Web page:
Julie Moody is on the approved list of Conservative parliamentary candidates and recounts here how the miners' strike of 1984-85 politicised her as a 15-year-old growing up in the mining heartland of County Durham.
When I realised that the 25th anniversary of the Miners' Strike was upon us, my first reaction was that it reminded me how old I was. But more importantly, it took me back to the point when politics became real for me.
At 15, I was in the 4th Year at my local comprehensive school. Our classroom became a melting pot: as a policeman’s daughter and miner's granddaughter, I sat alongside miners' sons and daughters, a Coal Board manager’s son and a teacher whose husband crossed the picket lines.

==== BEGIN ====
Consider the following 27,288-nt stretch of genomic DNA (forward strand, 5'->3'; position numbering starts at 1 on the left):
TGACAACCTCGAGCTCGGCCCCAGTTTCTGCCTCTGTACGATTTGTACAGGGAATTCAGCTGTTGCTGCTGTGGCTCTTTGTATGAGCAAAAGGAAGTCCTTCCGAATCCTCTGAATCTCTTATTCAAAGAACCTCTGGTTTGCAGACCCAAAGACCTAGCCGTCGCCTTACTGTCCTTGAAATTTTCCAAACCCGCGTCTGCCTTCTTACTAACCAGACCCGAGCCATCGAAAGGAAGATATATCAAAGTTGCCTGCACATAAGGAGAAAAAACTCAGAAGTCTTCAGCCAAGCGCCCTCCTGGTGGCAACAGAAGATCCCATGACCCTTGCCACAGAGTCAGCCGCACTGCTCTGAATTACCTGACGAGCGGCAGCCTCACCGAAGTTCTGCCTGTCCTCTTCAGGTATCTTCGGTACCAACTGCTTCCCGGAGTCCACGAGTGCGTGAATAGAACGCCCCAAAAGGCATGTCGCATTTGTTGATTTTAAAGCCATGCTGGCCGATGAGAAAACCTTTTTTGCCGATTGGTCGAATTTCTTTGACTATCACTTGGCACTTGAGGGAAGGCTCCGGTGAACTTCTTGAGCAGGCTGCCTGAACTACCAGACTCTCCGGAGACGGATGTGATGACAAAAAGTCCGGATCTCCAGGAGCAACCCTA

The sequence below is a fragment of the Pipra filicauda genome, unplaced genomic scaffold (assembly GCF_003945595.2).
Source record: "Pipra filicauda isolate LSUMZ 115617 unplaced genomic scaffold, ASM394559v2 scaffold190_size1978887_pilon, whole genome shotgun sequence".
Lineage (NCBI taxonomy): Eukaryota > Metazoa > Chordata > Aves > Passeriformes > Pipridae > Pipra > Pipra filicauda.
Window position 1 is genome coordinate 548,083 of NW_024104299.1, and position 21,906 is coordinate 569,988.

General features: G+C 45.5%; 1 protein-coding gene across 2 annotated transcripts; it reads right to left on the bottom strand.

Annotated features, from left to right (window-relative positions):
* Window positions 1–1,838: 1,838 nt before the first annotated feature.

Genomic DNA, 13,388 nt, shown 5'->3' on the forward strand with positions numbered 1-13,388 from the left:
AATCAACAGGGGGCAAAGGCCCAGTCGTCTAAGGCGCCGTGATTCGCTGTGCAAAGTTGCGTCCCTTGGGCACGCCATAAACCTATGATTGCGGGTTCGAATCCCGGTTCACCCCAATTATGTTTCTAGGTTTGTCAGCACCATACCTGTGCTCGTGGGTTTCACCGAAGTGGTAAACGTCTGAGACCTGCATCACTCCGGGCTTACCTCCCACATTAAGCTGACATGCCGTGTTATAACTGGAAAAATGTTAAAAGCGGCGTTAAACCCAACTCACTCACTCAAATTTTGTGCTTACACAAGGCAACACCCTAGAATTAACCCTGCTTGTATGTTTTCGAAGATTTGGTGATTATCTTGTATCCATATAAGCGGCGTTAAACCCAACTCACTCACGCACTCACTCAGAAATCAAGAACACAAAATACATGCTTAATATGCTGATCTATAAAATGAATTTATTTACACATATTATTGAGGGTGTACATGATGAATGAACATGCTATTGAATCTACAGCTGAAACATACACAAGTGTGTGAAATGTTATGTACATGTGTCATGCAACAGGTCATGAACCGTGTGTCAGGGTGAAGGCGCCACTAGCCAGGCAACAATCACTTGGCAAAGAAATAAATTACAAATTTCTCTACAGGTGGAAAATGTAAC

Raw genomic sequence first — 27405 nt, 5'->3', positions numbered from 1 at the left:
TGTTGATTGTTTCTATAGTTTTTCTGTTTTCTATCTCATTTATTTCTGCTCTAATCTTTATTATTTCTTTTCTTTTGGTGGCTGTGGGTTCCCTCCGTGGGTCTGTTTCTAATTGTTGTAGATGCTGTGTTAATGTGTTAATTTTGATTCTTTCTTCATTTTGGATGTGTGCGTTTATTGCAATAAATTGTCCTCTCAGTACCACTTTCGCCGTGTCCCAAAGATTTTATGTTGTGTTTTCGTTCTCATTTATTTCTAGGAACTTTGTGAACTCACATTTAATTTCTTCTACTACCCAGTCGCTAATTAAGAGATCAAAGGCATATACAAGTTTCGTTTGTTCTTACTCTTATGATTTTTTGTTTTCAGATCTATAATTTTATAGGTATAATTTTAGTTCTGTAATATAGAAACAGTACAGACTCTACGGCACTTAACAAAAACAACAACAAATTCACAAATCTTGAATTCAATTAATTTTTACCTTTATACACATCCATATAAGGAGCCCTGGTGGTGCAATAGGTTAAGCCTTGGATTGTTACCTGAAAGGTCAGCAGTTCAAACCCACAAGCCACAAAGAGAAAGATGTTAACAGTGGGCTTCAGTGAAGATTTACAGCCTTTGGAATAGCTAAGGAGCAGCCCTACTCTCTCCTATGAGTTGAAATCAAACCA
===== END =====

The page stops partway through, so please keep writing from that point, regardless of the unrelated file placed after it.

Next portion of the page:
Early on, our History teacher encouraged us to discuss our various views, which I think, looking back, was a healthy way to deal with the tension that without doubt existed. We got into some very heated and heartfelt arguments on a regular basis, sometimes prompted by events as they occurred. One particular morning I remember the NCB worker's son coming in after the family car had been vandalised on the drive.